Certainly, Stover’s insistence on a single and all-encompassing political interpretation of Wells can lead to him ignoring or, worse, misrepresenting whatever else is going on in the novels. The sweeping one-sentence descriptions of the books that he essays in other titles are revealing. In an irrelevant note in The Sea Lady, for instance, he declares that the Martians in The War of the Worlds are ‘bringing their higher socialist intelligence to bear on recreating on earth, for backward humans divided by national rivalries, their own advanced world state on Mars’ (Lady 34 n11). In The Island of Doctor Moreau the Grand Lunar of The First Men in the Moon is declared to be ‘a brain lord anticipating the president of the World Council of Direction in Things to Come’ (Moreau 87 n35). In his introduction to The Invisible Man he declares that The Island of Doctor Moreau is ‘a parable in which the title island is a microcosm of the world’s normal condition against which the good doctor struggles to remedy, only to fail in yet another warning of what will happen if Wellsism not prevail’ (Invisible 11, the contorted syntax is entirely his). While in Things to Come, The Time Machine becomes a warning of ‘effete aestheticism prevail[ing] over tougher-minded science’ (Things 167 n109). Familiar books become almost unrecognisable.
That said, there is value in examining these works in a Saint-Simonian light. If we take the case of The Time Machine, for instance, such a political analysis sheds light on details both great and small. Stover makes a revealing point about the gas light in the Time Traveller’s home and the presence of the provincial mayor at his dinner party: the mayor would have been responsible for the political decisions that prevented the spread of electric lighting to the town of Richmond, an example of local politics getting in the way of scientific advance. And given that we can identify George Bernard Shaw among the dinner party guests, Stover makes a convincing case for identifying the silent man as William Morris, particularly as the realm of the Eloi is first seen as a bucolic utopia on the model of Morris’s Marxist ideal in News from Nowhere (1890), to which The Time Machine is a response. Though Stover’s take on other small details is less convincing. He is so keen to attack Morris’s version of Marxism that he attempts to present all Marxists as aesthetes, and to make Wells out as being opposed to art. So much so that when Filby starts to tell an anecdote about ‘a conjurer he had seen at Burslem’ (Time 37), Stover somehow manages to gloss it: ‘Reference to the conjuring act seems to be a wisecrack directed at the nature poets’ (Time 37 n27), though how that might be is never entirely clear to me.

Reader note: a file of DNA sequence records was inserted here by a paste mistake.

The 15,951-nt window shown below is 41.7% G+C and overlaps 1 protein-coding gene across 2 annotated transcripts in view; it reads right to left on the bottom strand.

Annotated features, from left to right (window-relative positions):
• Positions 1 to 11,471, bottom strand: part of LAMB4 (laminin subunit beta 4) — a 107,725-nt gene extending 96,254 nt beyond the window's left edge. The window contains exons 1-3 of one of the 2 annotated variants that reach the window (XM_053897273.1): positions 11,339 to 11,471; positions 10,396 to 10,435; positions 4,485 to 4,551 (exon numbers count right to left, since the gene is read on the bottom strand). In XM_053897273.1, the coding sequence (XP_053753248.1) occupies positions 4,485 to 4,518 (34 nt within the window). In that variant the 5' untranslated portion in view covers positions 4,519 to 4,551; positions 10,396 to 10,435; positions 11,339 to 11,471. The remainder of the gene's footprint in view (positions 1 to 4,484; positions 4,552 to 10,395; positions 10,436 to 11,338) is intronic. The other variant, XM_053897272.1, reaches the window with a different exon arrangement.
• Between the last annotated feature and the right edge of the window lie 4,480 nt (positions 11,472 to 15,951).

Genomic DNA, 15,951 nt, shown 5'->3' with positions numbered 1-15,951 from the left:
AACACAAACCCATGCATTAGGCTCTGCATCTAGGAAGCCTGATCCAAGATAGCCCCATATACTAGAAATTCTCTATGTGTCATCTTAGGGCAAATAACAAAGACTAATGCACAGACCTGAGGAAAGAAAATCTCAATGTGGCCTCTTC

Perhaps the most valuable part of Stover’s analysis is in his explanation of the significance of the Sphinx, whose symbolic importance is underlined by its appearance on the cover and frontispiece of the early editions. He points out that Wells’s original readers would have instantly recognised the reference to Carlyle’s argument, in Chapter 2 of Past and Present (1843), a work that was widely read in late Victorian Britain (and that is included as an appendix in The Invisible Man), that the question of labour relations was the key question for the age, and that failure to find an answer would spell death as inexorably as the sphinx had killed those who failed to answer its question in the original myth. The appearance of the sphinx as the first thing we encounter in the novel’s distant future is, therefore, clearly emblematic that the question has not been answered and the consequences are what we see before us. This is important for the novel, so it is worth bearing this in mind as we read the book. But it does not mean that this interpretation must be applied and amplified in every word of the novel.